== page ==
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Oliver v. Murphy

United States District Court, W.D. Tennessee, Eastern Division

December 26, 2019

BOBBY DEAN OLIVER, Plaintiff,
v.
WESLEY MURPHY, ET AL., Defendants.

          ORDER DISMISSING COMPLAINT AND GRANTING LEAVE TO AMEND

          JAMES D. TODD UNITED STATES DISTRICT JUDGE.

         On December 4, 2019, Plaintiff Bobby Dean Oliver, who is incarcerated at the Hardin County Correctional Facility in Savannah, Tennessee, filed a pro se complaint pursuant to 42 U.S.C. § 1983 and a motion to proceed in forma pauperis. (ECF Nos. 1 & 2.) The Court subsequently issued an order granting leave to proceed in forma pauperis and assessing the civil filing fee pursuant to the Prison Litigation Reform Act (PLRA), 28 U.S.C. §§ 1915(a)-(b). (ECF No. 6.) The Clerk shall record the Defendants as Police Officer Wesley Murphy and Kelli Sulivan.[1]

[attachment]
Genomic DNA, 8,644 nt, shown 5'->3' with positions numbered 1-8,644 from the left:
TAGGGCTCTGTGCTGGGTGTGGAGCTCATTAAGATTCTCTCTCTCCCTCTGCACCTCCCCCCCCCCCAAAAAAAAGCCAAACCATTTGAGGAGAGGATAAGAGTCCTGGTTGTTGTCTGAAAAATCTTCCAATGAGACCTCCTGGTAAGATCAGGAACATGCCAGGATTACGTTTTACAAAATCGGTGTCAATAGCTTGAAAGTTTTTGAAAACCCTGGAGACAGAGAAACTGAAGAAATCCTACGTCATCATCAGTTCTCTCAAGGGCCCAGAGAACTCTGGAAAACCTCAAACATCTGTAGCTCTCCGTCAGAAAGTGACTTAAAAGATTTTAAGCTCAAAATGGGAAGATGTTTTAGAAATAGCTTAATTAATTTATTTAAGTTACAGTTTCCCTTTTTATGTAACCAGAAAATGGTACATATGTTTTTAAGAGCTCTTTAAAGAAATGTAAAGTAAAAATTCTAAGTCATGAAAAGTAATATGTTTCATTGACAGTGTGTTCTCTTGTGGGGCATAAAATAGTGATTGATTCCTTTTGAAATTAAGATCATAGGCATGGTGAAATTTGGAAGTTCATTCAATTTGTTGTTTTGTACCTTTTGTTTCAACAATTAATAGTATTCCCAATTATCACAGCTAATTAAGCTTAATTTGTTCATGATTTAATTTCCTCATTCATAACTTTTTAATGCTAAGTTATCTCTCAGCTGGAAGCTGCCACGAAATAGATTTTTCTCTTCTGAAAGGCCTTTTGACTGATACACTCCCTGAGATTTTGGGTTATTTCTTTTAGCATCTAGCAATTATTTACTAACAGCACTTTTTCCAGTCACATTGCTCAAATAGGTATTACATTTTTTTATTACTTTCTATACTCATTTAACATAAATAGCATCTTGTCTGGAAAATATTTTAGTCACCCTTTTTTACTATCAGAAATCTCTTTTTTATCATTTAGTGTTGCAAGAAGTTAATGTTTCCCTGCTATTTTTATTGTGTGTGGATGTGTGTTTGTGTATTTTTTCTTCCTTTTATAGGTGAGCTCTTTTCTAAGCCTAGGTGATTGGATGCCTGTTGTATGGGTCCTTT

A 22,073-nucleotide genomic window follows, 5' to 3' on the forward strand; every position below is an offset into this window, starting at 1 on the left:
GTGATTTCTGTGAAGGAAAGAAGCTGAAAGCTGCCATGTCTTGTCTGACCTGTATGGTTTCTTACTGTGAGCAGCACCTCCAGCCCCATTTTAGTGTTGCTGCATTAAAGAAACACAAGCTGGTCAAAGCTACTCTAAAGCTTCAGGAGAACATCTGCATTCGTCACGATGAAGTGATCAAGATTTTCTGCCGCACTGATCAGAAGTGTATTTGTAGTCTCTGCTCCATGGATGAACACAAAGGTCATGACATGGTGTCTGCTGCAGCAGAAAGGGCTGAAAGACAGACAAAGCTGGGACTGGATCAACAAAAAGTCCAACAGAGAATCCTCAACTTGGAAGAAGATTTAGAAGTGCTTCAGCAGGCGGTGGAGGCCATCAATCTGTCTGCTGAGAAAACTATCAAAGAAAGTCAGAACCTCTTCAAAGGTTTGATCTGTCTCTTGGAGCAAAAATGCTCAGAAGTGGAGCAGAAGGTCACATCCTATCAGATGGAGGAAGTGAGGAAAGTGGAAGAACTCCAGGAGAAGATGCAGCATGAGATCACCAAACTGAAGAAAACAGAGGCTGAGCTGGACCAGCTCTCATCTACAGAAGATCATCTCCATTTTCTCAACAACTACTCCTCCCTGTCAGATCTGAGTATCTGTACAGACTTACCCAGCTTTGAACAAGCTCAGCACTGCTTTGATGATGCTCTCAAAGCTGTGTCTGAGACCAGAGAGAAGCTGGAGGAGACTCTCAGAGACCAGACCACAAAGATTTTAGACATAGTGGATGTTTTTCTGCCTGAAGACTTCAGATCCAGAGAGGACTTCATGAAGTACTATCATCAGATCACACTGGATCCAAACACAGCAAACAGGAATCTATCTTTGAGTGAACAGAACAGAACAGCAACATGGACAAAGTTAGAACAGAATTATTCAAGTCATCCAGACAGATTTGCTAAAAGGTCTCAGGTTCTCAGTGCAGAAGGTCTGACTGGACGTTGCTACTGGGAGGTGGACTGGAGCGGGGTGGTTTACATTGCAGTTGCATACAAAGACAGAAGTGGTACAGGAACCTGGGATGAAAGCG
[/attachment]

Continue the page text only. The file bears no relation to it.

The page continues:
Oliver alleges that Officer Murphy came to the Savannah Lodge, where Oliver worked, and told Oliver that he “was under arrest for sexual[l]y battering Kelli Sulivan.” (ECF No. 1 at PageID 2.) Oliver contested the charge, but Murphy arrested him. (Id.) Oliver states he is “put[t]ing a lawsuit on both Wesley Murphy and Kelli Sulivan, ” asks the Court “to let them . . . know that a lawsuit is com[]ing th[e]ir way, ” and requests $10, 000, 000 in damages. (Id. at PageID 2-3.)

         The Court is required to screen prisoner complaints and to dismiss any complaint, or any portion thereof, if the complaint-

(1) is frivolous, malicious, or fails to state a claim upon which relief may be granted; or
(2) seeks monetary relief from a defendant who is immune from such relief.

28 U.S.C. § 1915A(b); see also 28 U.S.C. § 1915(e)(2)(B).